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Lions Roar : March 2019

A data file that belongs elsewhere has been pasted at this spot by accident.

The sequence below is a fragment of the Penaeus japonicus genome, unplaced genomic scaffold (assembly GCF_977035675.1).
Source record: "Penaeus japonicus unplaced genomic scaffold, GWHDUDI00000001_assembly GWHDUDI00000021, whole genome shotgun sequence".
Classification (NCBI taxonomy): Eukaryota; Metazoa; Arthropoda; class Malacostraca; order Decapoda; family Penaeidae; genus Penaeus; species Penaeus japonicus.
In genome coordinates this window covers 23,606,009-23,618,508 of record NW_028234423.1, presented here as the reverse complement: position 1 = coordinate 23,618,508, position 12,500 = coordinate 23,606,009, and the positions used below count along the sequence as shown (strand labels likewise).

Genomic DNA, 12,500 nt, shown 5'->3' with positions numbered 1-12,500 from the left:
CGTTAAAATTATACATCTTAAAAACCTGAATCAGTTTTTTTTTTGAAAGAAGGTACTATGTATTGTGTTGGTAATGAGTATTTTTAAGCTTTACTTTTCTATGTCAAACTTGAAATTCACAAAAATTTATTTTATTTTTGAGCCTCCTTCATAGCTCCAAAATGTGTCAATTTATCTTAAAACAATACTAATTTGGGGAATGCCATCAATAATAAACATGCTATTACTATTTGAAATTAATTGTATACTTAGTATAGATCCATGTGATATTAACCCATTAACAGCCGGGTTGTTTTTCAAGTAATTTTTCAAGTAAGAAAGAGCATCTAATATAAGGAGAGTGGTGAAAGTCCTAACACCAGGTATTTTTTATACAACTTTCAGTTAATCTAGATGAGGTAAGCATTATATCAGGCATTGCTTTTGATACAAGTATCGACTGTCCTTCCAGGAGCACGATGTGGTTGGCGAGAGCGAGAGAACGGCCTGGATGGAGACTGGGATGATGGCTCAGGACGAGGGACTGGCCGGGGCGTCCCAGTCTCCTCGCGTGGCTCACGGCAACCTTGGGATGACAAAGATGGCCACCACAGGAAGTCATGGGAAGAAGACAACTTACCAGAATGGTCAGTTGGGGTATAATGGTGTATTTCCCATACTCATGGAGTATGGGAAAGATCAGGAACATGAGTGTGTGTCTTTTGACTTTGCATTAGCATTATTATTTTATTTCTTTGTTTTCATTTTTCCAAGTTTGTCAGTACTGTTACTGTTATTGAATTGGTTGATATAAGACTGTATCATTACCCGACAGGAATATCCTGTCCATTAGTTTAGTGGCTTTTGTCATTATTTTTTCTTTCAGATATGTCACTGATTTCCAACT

rather than going out to buy imported vegetables from elsewhere. We do this by mindfully engaging with the first six consciousnesses and then resting in the spacious meadow of the background alaya consciousness itself. The earliest Buddhist meditation practice instructions suggest beginning with mindfulness of the six senses. Mindfulness of seeing, hear- ing, smelling, tasting, and touching is the first step on the path of the awakened ones. As for the sixth consciousness, through mindfulness of our thoughts and emotions we come to know ourselves intimately. Overall, the neurotic confusion of the eight kinds of dualistic consciousness is based on sloppy imprecision, speedy concepts, and greedy grasping. Mindfulness invites us to slow down and notice the nuances of simple, ordinary activi- ties like walking and breathing. This simplicity is liberating. During meditation practice, we do not dash off to acquire yet another something from out there but rest with bare attention to the details of this moment: “Breathing, breathing, breathing.” There is a quiet dignity and self-respect in this act of appreciating the body and mind we are. When we complete a meditation session and rise from our seat, this mindfulness in action continues: “Listen- ing, listening, listening,” “ Tasting, tasting, tasting,” “Walking, walking, walking.” There is an earthy fullness to this experience of embodied presence. Rather than the frustration of seeking what cannot be found externally, this is the well-being of being. These is also a Mahayana Buddhist meditation instruction to “rest in the alaya.” Here we appreci- ate the inherent richness of basic awareness—not the objects of awareness (which are so fascinating to dualistic consciousness) but the spacious clarity of the background consciousness itself. This has been called “brilliant sanity.” As Chögyam Trungpa Rinpoche’s useful pointer suggests: “That which sees confusion is not itself confused.” The view here is that the confused eight con- sciousnesses are temporarily distorted forms of wisdom. Meditation practice allows the gradual transformation of that confusion into its true form as wisdom—like a snake slowly uncoiling itself. The alchemical metaphor is transmuting lead into gold. Our awareness itself contains all we need to liberate a golden world. LION’S ROAR | MARCH 2019 60 PHOTOBYMOTOKITONN